Airbus Airspace cabin showing the entryway, geometric design on the ceiling, blue and purple shades cast by LED lights and business class seats in greys and purple. Seats are in a 1-1 configuration.

Interiors suppliers trumpet work on new A320 Airspace brand cabins

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In the years since Runway Girl Network first reported Airbus’ work to bring its widebody Airspace cabin brand to the narrowbody A320 family aboard neo-generation aircraft, it has been remarkable to follow the evolution of the onboard offering and its expansion in scope.

And with the launch of the new interior, as JetBlue accepted delivery of its first A321LR, it’s fascinating to see industry suppliers keen to highlight their piece of the Airspace puzzle, with Runway Girl Network’s inboxes fairly lighting up with companies excited to share their involvement.

“Diehl Aviation has developed comprehensive packages for the new Airspace cabin for the A320neo Family on behalf of its customer Airbus,” says the German company, which has been downsizing in the context of the COVID-19 pandemic’s effect on commercial aviation.

Among this work, Diehl has delivered modernised sidewall lining — part of the business that was hived off from Airbus under the “Power8” programme during Tom Enders’ reign as CEO. The airframer announced in late April that two contemporary Power8 spinoffs, Stelia and Premium Aerotec, were to be spun back into the parent company.

“The development of Airspace for Single Aisle makes me incredibly proud and shows that Diehl Aviation has always made an enormous contribution to the development of tomorrow’s flying,” enthuses chief customer officer Harald Mehring.

RGN’s interiors branding antennae are twitching at the ‘Airspace for Single Aisle’ wording there: is this more branding consolidation in the Airbus cabin space following the 2018 acquisition of the A220, né C Series?

Regardless, it’s fascinating to see just how excited the various players in the supplier side of the industry are to share their work.

“Diehl Aviation has adapted, among other things, the cabin’s lining and designed a completely new lighting concept in addition to virtually touchless lavatories,” the company says.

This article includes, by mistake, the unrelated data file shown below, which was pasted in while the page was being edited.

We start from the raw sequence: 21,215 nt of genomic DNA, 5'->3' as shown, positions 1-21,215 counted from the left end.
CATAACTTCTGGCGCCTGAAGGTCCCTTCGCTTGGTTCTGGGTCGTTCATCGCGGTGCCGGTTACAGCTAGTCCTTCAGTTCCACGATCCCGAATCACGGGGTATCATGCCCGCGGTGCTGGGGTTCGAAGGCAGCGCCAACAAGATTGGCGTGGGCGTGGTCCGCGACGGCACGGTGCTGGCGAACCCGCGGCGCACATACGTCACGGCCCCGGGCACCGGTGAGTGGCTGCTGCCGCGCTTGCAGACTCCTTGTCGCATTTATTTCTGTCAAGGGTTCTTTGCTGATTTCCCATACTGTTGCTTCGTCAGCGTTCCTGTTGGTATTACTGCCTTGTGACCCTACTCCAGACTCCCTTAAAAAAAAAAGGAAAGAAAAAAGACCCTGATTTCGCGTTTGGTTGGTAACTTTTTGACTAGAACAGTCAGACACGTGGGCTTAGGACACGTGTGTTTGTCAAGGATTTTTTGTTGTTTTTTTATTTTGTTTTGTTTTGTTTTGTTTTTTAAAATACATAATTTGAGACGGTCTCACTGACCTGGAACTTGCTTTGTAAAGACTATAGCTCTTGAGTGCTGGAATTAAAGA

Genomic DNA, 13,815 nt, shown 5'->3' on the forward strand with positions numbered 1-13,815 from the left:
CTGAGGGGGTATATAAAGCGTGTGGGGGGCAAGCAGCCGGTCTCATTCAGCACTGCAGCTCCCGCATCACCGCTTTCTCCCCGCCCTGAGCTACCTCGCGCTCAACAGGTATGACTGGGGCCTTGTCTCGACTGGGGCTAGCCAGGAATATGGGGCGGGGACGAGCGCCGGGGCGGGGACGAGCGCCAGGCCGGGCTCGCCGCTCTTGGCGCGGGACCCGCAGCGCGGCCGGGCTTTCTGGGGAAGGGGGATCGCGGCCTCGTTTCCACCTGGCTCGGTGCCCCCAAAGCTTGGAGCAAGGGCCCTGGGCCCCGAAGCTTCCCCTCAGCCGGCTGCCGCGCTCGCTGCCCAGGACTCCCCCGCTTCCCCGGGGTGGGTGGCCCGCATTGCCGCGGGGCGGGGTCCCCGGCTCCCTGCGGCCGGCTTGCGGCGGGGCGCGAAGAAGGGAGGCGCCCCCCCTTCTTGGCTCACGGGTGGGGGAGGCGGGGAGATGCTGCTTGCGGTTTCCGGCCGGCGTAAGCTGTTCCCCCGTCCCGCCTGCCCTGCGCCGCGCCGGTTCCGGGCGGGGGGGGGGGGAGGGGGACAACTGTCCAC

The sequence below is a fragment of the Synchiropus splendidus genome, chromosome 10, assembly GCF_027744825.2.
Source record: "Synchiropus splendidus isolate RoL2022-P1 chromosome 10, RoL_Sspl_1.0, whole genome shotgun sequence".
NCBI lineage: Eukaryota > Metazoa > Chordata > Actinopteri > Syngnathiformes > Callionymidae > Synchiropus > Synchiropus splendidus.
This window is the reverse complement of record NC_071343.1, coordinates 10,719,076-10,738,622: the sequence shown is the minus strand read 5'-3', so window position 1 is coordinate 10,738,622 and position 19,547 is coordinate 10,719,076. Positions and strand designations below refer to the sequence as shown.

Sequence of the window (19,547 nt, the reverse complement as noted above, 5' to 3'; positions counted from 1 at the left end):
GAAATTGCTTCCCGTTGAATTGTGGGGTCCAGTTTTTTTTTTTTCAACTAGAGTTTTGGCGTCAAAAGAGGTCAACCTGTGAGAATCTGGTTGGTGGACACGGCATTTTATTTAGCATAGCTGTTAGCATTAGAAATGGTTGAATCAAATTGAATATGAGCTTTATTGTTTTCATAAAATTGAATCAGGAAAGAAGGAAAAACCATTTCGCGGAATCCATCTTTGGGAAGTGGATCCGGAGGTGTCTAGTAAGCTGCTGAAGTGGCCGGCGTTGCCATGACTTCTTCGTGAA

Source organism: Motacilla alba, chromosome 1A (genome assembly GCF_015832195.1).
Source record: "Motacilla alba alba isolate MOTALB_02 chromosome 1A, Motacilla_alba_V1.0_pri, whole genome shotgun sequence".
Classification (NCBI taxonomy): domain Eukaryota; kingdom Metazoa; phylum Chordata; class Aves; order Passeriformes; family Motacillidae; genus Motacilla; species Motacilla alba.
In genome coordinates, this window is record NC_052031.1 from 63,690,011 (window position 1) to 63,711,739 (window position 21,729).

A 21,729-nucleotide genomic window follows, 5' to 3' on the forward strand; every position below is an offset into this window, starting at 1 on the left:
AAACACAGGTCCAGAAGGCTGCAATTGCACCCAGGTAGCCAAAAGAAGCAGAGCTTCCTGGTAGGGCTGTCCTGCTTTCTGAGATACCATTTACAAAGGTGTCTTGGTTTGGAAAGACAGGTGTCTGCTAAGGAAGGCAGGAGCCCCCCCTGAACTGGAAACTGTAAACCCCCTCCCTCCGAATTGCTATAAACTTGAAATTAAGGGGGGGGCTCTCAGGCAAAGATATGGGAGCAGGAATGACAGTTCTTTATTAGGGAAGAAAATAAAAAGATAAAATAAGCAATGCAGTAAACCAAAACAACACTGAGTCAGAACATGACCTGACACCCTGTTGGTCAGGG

Indeed, Diehl reveals that it has been working on what may be the most immediately visible Airspace branding effect: the signature customisable welcome lighting at doors 1 at the front of the aircraft.

“Effect lighting equipped with the latest LED technology gives the entrance area an even larger, more modern and brighter feel. This impression extends to the entire cabin and is achieved by the stunning main lighting, the 40-centimeter-wide Hero Light running centrally, and the flexible light strips on the contour strips – for instance of the luggage compartments,” Diehl explains.

Close up of Diehl's ceiling panel showing geometric shapes pattern in shades of blues and purples.

Diehl’s Hero Light is integrated into FACC’s ceiling panel. Image: Airbus-Dominic Mentzos, Taylor James

Also involved is AVIC subsidiary FACC, which confirms to RGN that it is responsible for integrating Diehl’s Hero Light into the ceiling panels that FACC produces.

As a result, “the first components that the passenger sees when boarding are made by FACC,” suggests Robert Machtlinger, chief executive of the Chinese supplier’s Austrian subsidiary. “With its unique aesthetics, a technically sophisticated design and a high feel-good ambiance, the entrance area produced by us ensures that the new Airspace cabin will delight passengers from the very first moment.”

Close up of aircraft overhead bins with blue LED lighting and three carry on pieces inside.

FACC’s new bins, part of the Airspace cabin brand débuted early on an American Airlines aircraft in 2019. Image: Airbus-Dominic Mentzos, Taylor James

FACC’s contributions have been assisted by investments in a new highly automated production line at its site in Ried am Innkreis, roughly halfway between Munich and Vienna in Upper Austria.


“We launched the series production of the Airspace entrance area and the Hero Light at the end of last year. The series ramp-up is in full swing, and is once again setting standards during the roll-out of a new project,” says Christoph Zaunbauer, FACC’s program director for cabin interiors.

“This marks a great success for the two teams from Airbus and FACC, who created a unique cabin solution on the market during their joint development work of several years for the successful A320 family.”

Less than a decade on from “Blah Airlines”, the Virgin America advertising campaign that hit home lampooning the beige-on-tan-on-more-beige of cabins, it’s truly a delight to see supplier companies falling over themselves — both using “proud” or “pride” in their press materials — to talk up their involvement in cabins.

Airbus airspace cabin showing a geometric design on the ceiling, blue and purple shades cast by LED lights and business class seats in greys and purple. Seats are in a 1-1 configuration.

Blah Airlines this is not. Image: Airbus-Dominic Mentzos, Taylor James

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All images credited  Airbus-Dominic Mentzos, Taylor James